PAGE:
Germany, along with Italy and some Eastern European nations, has created an alliance to oppose the EU’s plan to phase out internal combustion engines from 2035, and they aim to present their own proposal, as reported by Reuters on March 13. On Monday, transport ministers from Czech Republic, Germany, Italy, Poland, Romania, Hungary, and Slovakia met to discuss potential changes to the EU’s plans. German transport minister Volker Wissing expressed the urgent need for modifications to the proposal, and emphasized that Italy, Poland, and the Czech Republic shared Germany’s skepticism about phasing out internal combustion vehicles. The group of countries wishes to create a separate category of combustion-engine cars that could run on synthetic, carbon-neutral fuels after 2035, instead of completely banning them.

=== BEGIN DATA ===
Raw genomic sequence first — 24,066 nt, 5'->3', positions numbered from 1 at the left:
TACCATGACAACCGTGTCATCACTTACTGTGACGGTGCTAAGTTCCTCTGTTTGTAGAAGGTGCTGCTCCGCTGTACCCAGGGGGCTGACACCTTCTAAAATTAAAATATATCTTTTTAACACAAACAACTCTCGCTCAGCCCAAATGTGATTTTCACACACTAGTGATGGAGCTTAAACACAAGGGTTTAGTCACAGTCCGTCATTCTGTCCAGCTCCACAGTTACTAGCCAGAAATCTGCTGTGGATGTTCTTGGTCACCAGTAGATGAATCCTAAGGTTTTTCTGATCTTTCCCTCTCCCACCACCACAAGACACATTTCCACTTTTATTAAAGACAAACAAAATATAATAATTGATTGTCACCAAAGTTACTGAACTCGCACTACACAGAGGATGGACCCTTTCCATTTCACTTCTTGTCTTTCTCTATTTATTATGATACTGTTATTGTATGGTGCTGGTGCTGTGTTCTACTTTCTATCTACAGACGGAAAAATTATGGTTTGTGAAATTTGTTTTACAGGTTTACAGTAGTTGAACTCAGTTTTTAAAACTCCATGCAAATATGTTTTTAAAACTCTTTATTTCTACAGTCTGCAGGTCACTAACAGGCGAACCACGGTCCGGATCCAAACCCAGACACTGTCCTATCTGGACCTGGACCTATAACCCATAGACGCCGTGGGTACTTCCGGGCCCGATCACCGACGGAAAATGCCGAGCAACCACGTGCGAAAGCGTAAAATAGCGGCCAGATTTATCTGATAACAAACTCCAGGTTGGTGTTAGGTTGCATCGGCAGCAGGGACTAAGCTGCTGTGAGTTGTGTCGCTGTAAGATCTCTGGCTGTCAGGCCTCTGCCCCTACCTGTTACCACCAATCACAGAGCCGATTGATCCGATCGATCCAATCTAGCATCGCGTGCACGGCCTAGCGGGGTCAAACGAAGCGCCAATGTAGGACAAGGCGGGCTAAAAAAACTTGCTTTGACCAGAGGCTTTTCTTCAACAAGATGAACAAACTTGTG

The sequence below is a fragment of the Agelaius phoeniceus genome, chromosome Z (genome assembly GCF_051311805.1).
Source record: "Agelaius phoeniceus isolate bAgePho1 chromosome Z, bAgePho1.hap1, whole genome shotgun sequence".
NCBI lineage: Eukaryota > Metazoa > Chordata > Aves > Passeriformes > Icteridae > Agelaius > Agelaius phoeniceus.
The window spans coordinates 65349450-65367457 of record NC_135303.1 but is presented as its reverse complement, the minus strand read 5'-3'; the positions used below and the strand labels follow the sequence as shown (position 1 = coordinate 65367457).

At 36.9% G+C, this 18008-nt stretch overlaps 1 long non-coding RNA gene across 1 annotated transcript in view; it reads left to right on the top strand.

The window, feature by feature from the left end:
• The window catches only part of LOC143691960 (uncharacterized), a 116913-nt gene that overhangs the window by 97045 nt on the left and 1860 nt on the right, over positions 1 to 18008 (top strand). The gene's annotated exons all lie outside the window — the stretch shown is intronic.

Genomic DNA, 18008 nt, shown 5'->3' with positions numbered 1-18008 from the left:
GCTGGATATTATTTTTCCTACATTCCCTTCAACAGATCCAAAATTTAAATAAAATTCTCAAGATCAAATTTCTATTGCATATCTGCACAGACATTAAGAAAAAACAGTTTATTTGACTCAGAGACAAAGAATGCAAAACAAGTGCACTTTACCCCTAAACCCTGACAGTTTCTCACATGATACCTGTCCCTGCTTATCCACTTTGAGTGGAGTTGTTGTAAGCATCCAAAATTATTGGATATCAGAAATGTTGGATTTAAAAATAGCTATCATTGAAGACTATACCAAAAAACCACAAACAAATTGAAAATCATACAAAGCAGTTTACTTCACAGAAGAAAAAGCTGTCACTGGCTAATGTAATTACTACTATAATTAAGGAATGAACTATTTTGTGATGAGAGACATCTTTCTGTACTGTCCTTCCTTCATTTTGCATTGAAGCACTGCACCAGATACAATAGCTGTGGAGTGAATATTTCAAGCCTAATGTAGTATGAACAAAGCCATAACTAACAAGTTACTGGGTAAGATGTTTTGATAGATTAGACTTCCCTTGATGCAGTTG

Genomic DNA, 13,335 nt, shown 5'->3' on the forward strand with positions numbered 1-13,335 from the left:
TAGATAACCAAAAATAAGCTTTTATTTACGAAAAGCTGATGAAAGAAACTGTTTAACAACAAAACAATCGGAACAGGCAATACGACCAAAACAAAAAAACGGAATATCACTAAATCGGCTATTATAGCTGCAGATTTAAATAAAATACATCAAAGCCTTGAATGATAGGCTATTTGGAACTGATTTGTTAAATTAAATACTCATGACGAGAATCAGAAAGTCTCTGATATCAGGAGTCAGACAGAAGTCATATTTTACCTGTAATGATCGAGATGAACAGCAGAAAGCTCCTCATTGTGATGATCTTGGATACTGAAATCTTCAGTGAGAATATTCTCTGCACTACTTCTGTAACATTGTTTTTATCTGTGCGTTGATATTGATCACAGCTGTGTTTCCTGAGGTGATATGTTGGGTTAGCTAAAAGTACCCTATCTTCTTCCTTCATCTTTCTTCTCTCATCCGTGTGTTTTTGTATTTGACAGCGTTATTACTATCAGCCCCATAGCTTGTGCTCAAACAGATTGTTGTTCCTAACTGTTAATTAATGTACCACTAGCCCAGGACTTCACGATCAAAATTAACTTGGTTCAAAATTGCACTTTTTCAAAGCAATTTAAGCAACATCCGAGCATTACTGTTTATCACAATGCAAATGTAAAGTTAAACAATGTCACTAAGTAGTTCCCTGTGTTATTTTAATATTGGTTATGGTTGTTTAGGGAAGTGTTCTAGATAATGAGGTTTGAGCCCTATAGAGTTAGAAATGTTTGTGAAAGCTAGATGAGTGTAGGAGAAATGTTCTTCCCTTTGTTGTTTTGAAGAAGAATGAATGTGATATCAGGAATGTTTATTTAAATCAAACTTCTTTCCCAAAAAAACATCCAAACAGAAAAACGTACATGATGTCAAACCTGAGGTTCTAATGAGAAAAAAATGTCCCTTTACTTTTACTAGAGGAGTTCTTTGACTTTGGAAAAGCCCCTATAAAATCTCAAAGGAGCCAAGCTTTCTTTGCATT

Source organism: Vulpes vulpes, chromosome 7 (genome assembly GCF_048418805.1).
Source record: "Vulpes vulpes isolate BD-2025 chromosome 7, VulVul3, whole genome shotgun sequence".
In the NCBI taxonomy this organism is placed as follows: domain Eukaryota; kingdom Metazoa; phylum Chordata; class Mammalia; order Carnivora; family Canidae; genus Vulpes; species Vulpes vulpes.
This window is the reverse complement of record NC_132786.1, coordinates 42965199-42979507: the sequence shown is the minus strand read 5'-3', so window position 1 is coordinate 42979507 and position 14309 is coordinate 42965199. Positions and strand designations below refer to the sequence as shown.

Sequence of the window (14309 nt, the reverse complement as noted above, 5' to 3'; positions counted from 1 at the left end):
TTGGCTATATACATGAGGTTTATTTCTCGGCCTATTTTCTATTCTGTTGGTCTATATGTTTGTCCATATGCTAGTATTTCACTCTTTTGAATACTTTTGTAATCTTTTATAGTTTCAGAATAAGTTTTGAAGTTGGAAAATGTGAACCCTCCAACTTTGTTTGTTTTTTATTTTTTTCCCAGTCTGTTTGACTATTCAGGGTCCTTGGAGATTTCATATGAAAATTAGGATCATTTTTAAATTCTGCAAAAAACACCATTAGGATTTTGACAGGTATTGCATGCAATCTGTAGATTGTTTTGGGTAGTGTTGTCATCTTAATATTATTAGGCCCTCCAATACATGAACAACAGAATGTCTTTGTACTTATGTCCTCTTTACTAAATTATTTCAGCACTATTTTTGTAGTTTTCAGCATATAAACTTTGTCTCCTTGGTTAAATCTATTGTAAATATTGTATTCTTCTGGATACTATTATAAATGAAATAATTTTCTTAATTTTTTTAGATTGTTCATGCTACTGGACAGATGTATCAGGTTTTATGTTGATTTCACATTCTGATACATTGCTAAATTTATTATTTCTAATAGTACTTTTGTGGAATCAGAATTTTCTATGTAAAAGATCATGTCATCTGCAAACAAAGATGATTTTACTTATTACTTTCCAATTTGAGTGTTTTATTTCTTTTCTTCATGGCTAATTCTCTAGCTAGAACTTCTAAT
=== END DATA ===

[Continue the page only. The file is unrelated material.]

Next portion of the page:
The EU’s primary tool for accelerating Europe’s transition to electric vehicles, the CO2 law, was recently put on hold after Germany’s last-minute opposition, surprising policymakers in Brussels and other member states since a deal on the law had already been agreed upon by EU countries and the European Parliament last year. If passed, The CO2 law will prohibit the sale of new cars with petrol, diesel, or hybrid engines in the EU by 2035, following years of discussions and negotiations.